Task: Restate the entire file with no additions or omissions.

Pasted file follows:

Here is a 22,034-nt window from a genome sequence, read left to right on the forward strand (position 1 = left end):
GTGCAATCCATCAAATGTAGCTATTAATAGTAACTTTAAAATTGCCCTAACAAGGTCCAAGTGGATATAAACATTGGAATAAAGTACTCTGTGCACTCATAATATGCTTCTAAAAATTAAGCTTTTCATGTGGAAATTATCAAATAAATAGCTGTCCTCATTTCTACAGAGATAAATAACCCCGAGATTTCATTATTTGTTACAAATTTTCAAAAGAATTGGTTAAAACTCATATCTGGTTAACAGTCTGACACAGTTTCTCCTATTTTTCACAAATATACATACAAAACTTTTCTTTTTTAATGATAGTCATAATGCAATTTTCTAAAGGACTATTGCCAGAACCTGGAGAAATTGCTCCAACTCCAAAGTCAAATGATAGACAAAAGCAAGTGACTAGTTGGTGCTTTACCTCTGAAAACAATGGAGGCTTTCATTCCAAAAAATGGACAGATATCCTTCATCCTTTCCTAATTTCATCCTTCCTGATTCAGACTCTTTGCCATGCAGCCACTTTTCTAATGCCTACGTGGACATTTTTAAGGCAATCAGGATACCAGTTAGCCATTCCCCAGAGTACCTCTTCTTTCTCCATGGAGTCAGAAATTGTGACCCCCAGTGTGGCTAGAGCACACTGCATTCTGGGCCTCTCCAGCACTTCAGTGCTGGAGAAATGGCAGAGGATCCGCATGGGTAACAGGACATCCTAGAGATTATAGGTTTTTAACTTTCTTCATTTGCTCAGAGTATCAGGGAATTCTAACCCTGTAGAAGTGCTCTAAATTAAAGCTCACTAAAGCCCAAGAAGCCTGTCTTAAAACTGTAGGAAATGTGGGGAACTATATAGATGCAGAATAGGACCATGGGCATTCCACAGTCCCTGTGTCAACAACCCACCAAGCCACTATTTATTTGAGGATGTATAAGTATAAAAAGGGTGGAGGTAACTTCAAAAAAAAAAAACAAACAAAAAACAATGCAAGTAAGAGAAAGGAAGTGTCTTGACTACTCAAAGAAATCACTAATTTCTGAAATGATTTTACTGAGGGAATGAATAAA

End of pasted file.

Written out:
Here is a 22,034-nt window from a genome sequence, read left to right on the forward strand (position 1 = left end):
GTGCAATCCATCAAATGTAGCTATTAATAGTAACTTTAAAATTGCCCTAACAAGGTCCAAGTGGATATAAACATTGGAATAAAGTACTCTGTGCACTCATAATATGCTTCTAAAAATTAAGCTTTTCATGTGGAAATTATCAAATAAATAGCTGTCCTCATTTCTACAGAGATAAATAACCCCGAGATTTCATTATTTGTTACAAATTTTCAAAAGAATTGGTTAAAACTCATATCTGGTTAACAGTCTGACACAGTTTCTCCTATTTTTCACAAATATACATACAAAACTTTTCTTTTTTAATGATAGTCATAATGCAATTTTCTAAAGGACTATTGCCAGAACCTGGAGAAATTGCTCCAACTCCAAAGTCAAATGATAGACAAAAGCAAGTGACTAGTTGGTGCTTTACCTCTGAAAACAATGGAGGCTTTCATTCCAAAAAATGGACAGATATCCTTCATCCTTTCCTAATTTCATCCTTCCTGATTCAGACTCTTTGCCATGCAGCCACTTTTCTAATGCCTACGTGGACATTTTTAAGGCAATCAGGATACCAGTTAGCCATTCCCCAGAGTACCTCTTCTTTCTCCATGGAGTCAGAAATTGTGACCCCCAGTGTGGCTAGAGCACACTGCATTCTGGGCCTCTCCAGCACTTCAGTGCTGGAGAAATGGCAGAGGATCCGCATGGGTAACAGGACATCCTAGAGATTATAGGTTTTTAACTTTCTTCATTTGCTCAGAGTATCAGGGAATTCTAACCCTGTAGAAGTGCTCTAAATTAAAGCTCACTAAAGCCCAAGAAGCCTGTCTTAAAACTGTAGGAAATGTGGGGAACTATATAGATGCAGAATAGGACCATGGGCATTCCACAGTCCCTGTGTCAACAACCCACCAAGCCACTATTTATTTGAGGATGTATAAGTATAAAAAGGGTGGAGGTAACTTCAAAAAAAAAAAACAAACAAAAAACAATGCAAGTAAGAGAAAGGAAGTGTCTTGACTACTCAAAGAAATCACTAATTTCTGAAATGATTTTACTGAGGGAATGAATAAA